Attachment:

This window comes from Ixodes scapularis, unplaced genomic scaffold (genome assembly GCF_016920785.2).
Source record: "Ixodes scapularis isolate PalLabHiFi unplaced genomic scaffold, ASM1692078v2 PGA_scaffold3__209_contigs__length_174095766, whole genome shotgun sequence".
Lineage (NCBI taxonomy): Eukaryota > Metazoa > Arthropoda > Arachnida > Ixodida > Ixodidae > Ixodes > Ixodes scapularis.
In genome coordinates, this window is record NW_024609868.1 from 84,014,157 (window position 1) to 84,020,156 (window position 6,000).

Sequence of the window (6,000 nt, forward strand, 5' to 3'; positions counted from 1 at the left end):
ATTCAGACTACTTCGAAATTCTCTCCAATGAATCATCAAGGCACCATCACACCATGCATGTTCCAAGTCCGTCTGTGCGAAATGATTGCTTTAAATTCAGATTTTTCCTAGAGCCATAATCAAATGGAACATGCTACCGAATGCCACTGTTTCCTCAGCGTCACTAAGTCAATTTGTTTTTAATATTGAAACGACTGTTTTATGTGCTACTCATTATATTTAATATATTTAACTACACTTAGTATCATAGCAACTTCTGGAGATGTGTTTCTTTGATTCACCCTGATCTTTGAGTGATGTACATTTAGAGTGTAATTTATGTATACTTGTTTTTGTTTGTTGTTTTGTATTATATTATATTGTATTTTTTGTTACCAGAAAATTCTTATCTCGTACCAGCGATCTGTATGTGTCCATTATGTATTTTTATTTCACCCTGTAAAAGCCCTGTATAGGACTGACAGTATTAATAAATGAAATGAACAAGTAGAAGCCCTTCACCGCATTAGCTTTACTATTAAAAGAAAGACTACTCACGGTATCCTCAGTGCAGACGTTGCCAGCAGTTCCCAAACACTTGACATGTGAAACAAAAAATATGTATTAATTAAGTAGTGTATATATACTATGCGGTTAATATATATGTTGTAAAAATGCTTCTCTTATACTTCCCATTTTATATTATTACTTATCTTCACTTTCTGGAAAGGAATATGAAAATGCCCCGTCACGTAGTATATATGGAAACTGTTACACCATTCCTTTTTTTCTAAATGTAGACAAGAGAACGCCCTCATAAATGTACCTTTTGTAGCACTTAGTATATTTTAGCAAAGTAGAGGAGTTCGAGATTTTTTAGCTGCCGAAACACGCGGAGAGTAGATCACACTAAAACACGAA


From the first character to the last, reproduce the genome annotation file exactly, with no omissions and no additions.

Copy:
This window comes from Ixodes scapularis, unplaced genomic scaffold (genome assembly GCF_016920785.2).
Source record: "Ixodes scapularis isolate PalLabHiFi unplaced genomic scaffold, ASM1692078v2 PGA_scaffold3__209_contigs__length_174095766, whole genome shotgun sequence".
Lineage (NCBI taxonomy): Eukaryota > Metazoa > Arthropoda > Arachnida > Ixodida > Ixodidae > Ixodes > Ixodes scapularis.
In genome coordinates, this window is record NW_024609868.1 from 84,014,157 (window position 1) to 84,020,156 (window position 6,000).

Sequence of the window (6,000 nt, forward strand, 5' to 3'; positions counted from 1 at the left end):
ATTCAGACTACTTCGAAATTCTCTCCAATGAATCATCAAGGCACCATCACACCATGCATGTTCCAAGTCCGTCTGTGCGAAATGATTGCTTTAAATTCAGATTTTTCCTAGAGCCATAATCAAATGGAACATGCTACCGAATGCCACTGTTTCCTCAGCGTCACTAAGTCAATTTGTTTTTAATATTGAAACGACTGTTTTATGTGCTACTCATTATATTTAATATATTTAACTACACTTAGTATCATAGCAACTTCTGGAGATGTGTTTCTTTGATTCACCCTGATCTTTGAGTGATGTACATTTAGAGTGTAATTTATGTATACTTGTTTTTGTTTGTTGTTTTGTATTATATTATATTGTATTTTTTGTTACCAGAAAATTCTTATCTCGTACCAGCGATCTGTATGTGTCCATTATGTATTTTTATTTCACCCTGTAAAAGCCCTGTATAGGACTGACAGTATTAATAAATGAAATGAACAAGTAGAAGCCCTTCACCGCATTAGCTTTACTATTAAAAGAAAGACTACTCACGGTATCCTCAGTGCAGACGTTGCCAGCAGTTCCCAAACACTTGACATGTGAAACAAAAAATATGTATTAATTAAGTAGTGTATATATACTATGCGGTTAATATATATGTTGTAAAAATGCTTCTCTTATACTTCCCATTTTATATTATTACTTATCTTCACTTTCTGGAAAGGAATATGAAAATGCCCCGTCACGTAGTATATATGGAAACTGTTACACCATTCCTTTTTTTCTAAATGTAGACAAGAGAACGCCCTCATAAATGTACCTTTTGTAGCACTTAGTATATTTTAGCAAAGTAGAGGAGTTCGAGATTTTTTAGCTGCCGAAACACGCGGAGAGTAGATCACACTAAAACACGAA